After my incomplete PhD thesis, I've been toying with ideas for a better research topic. Working as a travel wholesaler, I learnt that a foreign culture and holiday itineries for travellers are pitched according to your culture. If an Australian wants to travel to Japan for a ski holiday, they are happy with bunk beds close to the slopes, with a bar nearby. We are usually put with the Americans. The Europeans want comfort - perhaps a cook or a chalet style hotel. The Chinese want all-you-can-eat crab for dinner, apparently. Hotels will be built with separate wings, to segregate the cultures of people so everyone can have their ideal holiday and sample the parts of the foreign culture they hope to see. Everything is a snapshot that works within the ingrained stereotypes of our culture. We all go home having had a good time but ultimately seeing only what we and they want us to see. Cultures are fascinating. People are fascinating.
This holiday is pitched as a way to find yourself on a difficult physical journey. It's an ancient route that has split into multiple Ways, following a man who brought Christianity to Europe then following his followers back to him. Its symbolic. I'm finding it a somewhat sad metaphor for the feeling the West has for more. For a feeling of incompleteness.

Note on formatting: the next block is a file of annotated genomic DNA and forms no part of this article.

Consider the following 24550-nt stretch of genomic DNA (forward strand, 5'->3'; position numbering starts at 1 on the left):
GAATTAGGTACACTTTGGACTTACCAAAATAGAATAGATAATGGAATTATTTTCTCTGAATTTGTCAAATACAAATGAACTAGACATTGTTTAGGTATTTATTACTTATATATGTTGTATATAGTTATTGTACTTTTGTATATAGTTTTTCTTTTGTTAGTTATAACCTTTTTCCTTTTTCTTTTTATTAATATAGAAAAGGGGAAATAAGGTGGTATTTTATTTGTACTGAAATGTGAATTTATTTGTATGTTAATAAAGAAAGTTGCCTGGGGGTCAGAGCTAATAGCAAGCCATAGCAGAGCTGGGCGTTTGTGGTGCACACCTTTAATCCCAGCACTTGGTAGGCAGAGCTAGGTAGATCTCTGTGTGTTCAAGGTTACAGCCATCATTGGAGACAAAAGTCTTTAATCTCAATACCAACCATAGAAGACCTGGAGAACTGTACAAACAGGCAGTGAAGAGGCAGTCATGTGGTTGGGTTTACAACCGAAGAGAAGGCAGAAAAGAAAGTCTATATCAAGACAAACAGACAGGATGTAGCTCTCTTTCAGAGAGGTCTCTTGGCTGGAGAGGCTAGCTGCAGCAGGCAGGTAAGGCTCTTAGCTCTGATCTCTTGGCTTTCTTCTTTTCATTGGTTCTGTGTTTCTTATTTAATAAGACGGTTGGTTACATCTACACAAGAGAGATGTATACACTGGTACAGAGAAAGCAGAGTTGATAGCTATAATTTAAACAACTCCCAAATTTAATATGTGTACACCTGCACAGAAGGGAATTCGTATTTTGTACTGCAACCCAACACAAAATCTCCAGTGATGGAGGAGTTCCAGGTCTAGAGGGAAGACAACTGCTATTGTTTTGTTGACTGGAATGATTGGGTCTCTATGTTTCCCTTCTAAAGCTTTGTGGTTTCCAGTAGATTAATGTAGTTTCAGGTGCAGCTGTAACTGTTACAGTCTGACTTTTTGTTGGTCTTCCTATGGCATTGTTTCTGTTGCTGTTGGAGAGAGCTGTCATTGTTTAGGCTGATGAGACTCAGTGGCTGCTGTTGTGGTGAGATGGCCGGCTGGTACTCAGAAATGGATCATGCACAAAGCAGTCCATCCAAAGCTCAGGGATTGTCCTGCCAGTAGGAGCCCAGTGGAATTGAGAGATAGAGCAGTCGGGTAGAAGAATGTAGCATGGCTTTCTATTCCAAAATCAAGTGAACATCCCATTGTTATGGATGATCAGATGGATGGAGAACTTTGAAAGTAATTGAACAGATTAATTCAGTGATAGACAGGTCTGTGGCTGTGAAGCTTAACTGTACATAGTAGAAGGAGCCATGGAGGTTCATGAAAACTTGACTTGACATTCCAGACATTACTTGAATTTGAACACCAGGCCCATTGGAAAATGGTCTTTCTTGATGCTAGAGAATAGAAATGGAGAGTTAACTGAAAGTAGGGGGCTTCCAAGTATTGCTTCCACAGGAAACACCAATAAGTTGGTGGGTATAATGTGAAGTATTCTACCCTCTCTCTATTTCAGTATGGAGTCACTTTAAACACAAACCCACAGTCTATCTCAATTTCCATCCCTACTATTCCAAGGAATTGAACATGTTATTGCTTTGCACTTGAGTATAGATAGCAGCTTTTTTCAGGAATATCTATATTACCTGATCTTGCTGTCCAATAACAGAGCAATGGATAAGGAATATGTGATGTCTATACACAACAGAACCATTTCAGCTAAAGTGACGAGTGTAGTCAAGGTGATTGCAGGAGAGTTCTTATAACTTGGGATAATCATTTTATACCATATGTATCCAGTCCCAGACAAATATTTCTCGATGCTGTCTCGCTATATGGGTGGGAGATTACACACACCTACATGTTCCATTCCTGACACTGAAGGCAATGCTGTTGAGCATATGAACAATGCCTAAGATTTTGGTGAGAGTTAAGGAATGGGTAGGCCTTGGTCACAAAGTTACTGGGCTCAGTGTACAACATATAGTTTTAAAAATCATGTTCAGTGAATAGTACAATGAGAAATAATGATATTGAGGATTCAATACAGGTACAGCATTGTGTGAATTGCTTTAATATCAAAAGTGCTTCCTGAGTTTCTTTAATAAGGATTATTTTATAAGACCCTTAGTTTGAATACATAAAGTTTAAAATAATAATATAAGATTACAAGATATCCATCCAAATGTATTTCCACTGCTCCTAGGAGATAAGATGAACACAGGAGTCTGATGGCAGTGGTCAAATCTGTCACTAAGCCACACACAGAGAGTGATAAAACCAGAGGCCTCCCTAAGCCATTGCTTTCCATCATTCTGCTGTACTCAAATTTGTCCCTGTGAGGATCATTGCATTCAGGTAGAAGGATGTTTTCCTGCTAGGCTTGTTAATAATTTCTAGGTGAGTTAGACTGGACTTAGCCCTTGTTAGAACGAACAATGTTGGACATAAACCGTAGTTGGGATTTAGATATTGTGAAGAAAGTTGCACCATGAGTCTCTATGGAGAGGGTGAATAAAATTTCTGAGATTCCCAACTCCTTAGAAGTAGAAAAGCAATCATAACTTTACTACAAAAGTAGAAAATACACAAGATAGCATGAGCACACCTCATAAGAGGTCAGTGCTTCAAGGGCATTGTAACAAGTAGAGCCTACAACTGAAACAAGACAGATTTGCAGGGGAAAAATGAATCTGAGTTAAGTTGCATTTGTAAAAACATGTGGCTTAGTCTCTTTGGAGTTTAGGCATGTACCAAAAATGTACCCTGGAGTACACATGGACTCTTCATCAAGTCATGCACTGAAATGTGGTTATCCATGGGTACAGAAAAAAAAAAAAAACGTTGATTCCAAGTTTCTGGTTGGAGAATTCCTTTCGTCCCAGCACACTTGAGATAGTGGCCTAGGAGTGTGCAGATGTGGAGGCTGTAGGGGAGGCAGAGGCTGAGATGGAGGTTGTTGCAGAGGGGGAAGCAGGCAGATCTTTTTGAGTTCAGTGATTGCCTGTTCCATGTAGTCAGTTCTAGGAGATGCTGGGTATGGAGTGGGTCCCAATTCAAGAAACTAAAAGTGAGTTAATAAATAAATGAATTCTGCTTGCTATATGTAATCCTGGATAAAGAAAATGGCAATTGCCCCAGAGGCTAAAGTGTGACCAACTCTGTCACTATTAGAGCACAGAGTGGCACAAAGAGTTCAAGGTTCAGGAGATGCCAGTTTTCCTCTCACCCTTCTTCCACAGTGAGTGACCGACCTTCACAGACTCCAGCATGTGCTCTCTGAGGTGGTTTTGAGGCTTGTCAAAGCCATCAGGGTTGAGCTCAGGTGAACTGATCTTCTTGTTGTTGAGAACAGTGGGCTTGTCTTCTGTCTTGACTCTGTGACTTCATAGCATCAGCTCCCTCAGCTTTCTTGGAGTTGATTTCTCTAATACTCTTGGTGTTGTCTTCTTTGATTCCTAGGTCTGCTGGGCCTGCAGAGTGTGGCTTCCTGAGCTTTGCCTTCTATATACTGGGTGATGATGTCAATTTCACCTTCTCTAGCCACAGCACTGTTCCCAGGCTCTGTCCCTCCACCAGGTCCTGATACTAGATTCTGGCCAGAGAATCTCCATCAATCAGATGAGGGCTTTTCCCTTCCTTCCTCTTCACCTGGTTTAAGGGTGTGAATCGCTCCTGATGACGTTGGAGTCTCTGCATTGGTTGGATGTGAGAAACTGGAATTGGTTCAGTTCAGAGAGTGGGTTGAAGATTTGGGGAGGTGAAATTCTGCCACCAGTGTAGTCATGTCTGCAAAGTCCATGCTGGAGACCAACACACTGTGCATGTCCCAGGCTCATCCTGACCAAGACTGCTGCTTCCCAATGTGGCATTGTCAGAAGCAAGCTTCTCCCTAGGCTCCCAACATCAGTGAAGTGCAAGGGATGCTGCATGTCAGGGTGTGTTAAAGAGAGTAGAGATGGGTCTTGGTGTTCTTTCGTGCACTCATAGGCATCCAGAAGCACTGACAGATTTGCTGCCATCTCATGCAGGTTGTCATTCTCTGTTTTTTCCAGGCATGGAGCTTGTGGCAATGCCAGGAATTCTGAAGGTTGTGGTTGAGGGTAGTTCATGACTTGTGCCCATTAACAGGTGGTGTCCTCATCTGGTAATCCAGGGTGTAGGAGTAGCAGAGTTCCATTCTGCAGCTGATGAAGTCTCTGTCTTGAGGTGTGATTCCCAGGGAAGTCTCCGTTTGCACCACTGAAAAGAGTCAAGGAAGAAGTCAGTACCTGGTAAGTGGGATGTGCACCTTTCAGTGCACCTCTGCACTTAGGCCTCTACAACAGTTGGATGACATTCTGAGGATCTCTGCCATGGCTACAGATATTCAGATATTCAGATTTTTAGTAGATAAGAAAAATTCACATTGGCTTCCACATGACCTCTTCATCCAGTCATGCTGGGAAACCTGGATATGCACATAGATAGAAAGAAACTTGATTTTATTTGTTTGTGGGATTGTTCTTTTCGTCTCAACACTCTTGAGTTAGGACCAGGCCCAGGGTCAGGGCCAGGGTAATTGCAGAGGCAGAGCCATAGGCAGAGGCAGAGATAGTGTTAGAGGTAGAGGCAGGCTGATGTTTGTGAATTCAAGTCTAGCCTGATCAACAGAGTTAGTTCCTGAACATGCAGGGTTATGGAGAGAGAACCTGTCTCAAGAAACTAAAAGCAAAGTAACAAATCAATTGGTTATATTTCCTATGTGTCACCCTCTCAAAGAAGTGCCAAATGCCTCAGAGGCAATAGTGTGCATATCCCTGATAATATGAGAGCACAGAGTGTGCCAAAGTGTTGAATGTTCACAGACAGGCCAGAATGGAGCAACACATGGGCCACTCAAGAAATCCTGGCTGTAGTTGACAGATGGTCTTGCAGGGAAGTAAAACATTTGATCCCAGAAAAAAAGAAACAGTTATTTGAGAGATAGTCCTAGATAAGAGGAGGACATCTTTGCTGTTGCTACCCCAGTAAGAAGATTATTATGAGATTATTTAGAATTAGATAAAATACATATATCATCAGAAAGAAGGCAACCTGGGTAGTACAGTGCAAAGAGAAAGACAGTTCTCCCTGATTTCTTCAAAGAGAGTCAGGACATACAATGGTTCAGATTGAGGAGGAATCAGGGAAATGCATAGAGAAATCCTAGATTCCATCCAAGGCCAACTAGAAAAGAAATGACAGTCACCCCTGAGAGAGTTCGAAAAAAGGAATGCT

The other night we went out for dinner, hoping to find a restaurant that would serve us authentic Spanish food. One look at our camino shell necklace and our 2 words of Spanish, and we are handed the 'pilgrim menu'. Generally a cheap and delicious 3 course set menu, but we are pigeonholed. We resigned ourselves to this, and sat with the other pilgrims, eavesdropping on their conversation. The spiritual Japanese man (the one non-Christian Culture I've met on the camino) was speaking to an American woman, and she was saying her friends wished her goodbye before she left, with a 'I hope you do find yourself on the Camino, so you can finally stop searching'. She seemed disappointed with this response. I also hope she finds whatever it is she is looking for to make her more comfortable with herself. I don't know if this kind of epiphany it is something that you can plan for, and this holiday seems very planned. Perhaps it's something that might be found under the couch at home, who knows.
Troops of people, having a break from their lives to meet others in the same state and to hope to find more about themselves. Its beautiful and horribly sad. The Spanish culture isn't the main drive as I'd hoped. It's a capitalist sense of something missing and of a lack of integrity in our lives and our work.